That's the first line of dialogue Pat (Patricia Clarkson) has in Married Life, and it boils down the way she looks at love to a single, jagged word. She's all
Married Life isn't the type of movie that fits comfortably under one of those stock genre headings at Blockbuster. There are elements of suspense -- complete with an unanswered telephone and a frantic drive interrupted by a couple of smarmy cops -- along with a smirkingly dark sense of humor, a sincere peek into what makes friendships and marriages tick, and even a bit of noir. The movie balances these very different tones effortlessly, using them more for color than anything else. Married Life is more intrigued by these characters and how they interact than by genre conventions or standard issue plot machinations, and the core of the plot is strikingly lean and uncomplicated.
Married Life isn't unrelentingly lobbing out plot twists, driven by quadruple-betrayals or waist-deep stacks of dead bodies, but it's clever and sharply written enough to still be compelling, and there's a certain elegance to its simplicity. It certainly helps that the movie is propelled by such an outstanding cast. Patricia Clarkson and Chris Cooper are as reliable as ever. I particularly appreciate the fact that Married Life doesn't take the easy way out by drawing Pat as some sort of nagging shrew, and Cooper manages to be sympathetic even though he is hatching a scheme to knock off his wife and slip a ring on his mistress' finger. The movie never flails its arms around in judgment, and kind of like that scene in Psycho where Marion Crane's car suddenly stops sinking in the swamp and you can practically hear Norman Bates' heart skip a beat, I'm not really sure if I actually wanted Harry to go through with the murder and get away with it or not. To my eyes, at least, that uncertainty is exactly what Married Life is aiming for. Pierce Brosnan really won me over in The Matador, and he too evokes a mixed reaction, equal parts underhanded, sleazy, and exceptionally charming. Of the four leads, Kay is the most thinly drawn, but I get the impression that that's the point. She's meant to be quietly intriguing, and in the same way that Harry and Richard both turn to her to fill in the gaps in their lives, that deliberate ambiguity makes it easier for the audience to doll Kay up as some sort of hopelessly perfect paragon too. Not only is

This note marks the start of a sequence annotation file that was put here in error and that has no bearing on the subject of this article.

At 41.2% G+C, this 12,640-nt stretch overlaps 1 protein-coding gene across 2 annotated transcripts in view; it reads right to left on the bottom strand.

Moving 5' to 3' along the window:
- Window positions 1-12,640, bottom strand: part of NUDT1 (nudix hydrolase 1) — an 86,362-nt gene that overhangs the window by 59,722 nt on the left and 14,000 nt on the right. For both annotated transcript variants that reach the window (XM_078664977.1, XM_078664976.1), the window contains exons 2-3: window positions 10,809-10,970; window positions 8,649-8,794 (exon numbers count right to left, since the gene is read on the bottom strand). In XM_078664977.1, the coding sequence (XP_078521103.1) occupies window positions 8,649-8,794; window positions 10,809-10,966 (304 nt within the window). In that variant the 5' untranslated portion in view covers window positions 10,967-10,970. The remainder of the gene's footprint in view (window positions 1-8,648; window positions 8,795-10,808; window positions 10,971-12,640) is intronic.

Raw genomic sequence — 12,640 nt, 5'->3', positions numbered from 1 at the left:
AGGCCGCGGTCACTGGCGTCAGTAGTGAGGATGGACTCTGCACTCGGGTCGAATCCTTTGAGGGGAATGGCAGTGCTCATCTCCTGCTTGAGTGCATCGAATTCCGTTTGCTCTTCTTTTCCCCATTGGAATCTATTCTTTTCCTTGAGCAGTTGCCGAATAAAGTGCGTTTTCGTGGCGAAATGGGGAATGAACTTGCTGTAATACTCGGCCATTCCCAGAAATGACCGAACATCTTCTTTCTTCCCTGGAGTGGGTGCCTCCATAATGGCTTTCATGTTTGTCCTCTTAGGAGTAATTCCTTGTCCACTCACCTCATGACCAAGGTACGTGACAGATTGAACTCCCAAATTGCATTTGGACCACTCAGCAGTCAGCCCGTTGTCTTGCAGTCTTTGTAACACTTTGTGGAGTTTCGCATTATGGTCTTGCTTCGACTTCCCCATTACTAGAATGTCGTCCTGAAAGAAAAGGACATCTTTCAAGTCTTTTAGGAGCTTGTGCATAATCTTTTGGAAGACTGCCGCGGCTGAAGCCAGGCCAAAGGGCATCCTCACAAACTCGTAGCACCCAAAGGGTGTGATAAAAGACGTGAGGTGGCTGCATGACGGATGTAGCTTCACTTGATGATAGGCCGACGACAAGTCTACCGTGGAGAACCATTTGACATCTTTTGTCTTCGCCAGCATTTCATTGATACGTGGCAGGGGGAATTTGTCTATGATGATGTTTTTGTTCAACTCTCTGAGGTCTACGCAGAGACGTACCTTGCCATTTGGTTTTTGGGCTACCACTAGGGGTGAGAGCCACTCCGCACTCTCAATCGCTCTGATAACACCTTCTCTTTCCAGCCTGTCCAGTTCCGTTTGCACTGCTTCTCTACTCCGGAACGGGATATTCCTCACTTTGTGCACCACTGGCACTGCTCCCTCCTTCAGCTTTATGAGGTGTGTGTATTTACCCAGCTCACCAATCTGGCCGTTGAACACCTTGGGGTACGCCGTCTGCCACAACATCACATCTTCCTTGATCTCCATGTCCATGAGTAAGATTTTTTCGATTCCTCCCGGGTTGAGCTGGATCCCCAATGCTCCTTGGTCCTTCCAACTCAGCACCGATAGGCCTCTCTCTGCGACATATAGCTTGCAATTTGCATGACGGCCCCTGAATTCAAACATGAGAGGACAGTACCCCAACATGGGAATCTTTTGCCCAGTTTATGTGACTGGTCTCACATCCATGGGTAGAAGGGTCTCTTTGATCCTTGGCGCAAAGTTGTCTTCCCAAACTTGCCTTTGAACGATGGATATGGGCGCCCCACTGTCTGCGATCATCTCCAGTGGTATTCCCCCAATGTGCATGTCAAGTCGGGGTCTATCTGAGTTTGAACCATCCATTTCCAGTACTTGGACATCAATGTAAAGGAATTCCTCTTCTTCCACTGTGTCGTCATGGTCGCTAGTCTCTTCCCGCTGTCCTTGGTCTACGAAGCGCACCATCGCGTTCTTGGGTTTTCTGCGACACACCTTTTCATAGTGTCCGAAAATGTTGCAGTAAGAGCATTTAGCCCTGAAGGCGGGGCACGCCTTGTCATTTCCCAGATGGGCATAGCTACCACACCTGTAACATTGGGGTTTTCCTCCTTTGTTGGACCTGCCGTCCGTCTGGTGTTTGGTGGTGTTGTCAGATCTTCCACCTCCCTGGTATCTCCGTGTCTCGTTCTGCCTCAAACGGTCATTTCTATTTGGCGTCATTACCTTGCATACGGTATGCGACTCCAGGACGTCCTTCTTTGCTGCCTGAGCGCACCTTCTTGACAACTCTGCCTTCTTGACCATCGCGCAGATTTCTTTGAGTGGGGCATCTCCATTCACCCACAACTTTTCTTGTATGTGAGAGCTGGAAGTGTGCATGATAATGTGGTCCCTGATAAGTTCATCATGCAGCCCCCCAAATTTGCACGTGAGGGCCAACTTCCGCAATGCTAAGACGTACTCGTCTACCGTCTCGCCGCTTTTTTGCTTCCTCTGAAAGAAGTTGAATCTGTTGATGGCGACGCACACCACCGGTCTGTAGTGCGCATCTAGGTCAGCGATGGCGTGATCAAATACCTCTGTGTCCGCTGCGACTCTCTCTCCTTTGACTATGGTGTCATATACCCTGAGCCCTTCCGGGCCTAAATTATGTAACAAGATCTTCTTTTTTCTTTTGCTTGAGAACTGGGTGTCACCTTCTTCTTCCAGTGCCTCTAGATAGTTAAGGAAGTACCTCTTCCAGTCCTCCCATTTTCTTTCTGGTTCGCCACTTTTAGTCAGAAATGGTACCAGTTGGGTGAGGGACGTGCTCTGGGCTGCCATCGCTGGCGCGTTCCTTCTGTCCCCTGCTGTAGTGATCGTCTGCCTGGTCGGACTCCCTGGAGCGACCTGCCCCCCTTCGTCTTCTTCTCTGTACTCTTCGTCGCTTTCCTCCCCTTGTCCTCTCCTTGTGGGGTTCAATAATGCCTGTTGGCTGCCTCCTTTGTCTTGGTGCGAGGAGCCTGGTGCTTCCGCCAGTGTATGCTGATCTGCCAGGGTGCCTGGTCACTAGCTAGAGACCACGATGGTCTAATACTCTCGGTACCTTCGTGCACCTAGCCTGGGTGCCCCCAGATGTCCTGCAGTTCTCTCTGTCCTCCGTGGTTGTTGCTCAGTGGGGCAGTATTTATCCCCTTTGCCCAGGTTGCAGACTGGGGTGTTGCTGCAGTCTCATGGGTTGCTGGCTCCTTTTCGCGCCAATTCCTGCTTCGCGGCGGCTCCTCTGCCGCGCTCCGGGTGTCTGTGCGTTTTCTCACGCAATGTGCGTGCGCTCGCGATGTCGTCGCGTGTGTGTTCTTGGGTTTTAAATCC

Married Life is a character piece, really, yanking off the covers and peering down at what people keep hidden even from those closest to them. That's why the ending will either be completely satisfying or a total and utter letdown, depending on your perspective. I don't want to spoil anything, so I'll have to be annoyingly vague, but I had a very clear, distinct picture in my head of what Married Life was building up to, but the story veered away in an entirely different direction. It's not the complex, plot twist-peppered finale I had bubbling around in my head, grabbing all of the hints and clues scattered throughout the movie and snowballing into something cacklingly devious, but what writer/director Ira Sachs comes up with feels so much more deserved and natural. I'm not sure it's the ending I wanted, but it is the one I needed.
Part of what intrigued me the most about Married Life is how hard it is to pin down. It doesn't fit cleanly and neatly into any one genre. It's a period piece that doesn't feel tethered to any particular time and place. In his audio commentary, Ira Sachs spouts off a long list of the films and directors that inspired him, but Married Life doesn't feel like a pastiche of other movies. Married Life draws so much from the past but feels like something I haven't seen before. Smart, mature, thoughtful, funny, charming, and even a bit suspenseful, Married Life is another rewarding discovery on Blu-ray, and I continue to be impressed that Sony is making such an effort to release even their smaller films day-and-date on the format. Highly Recommended.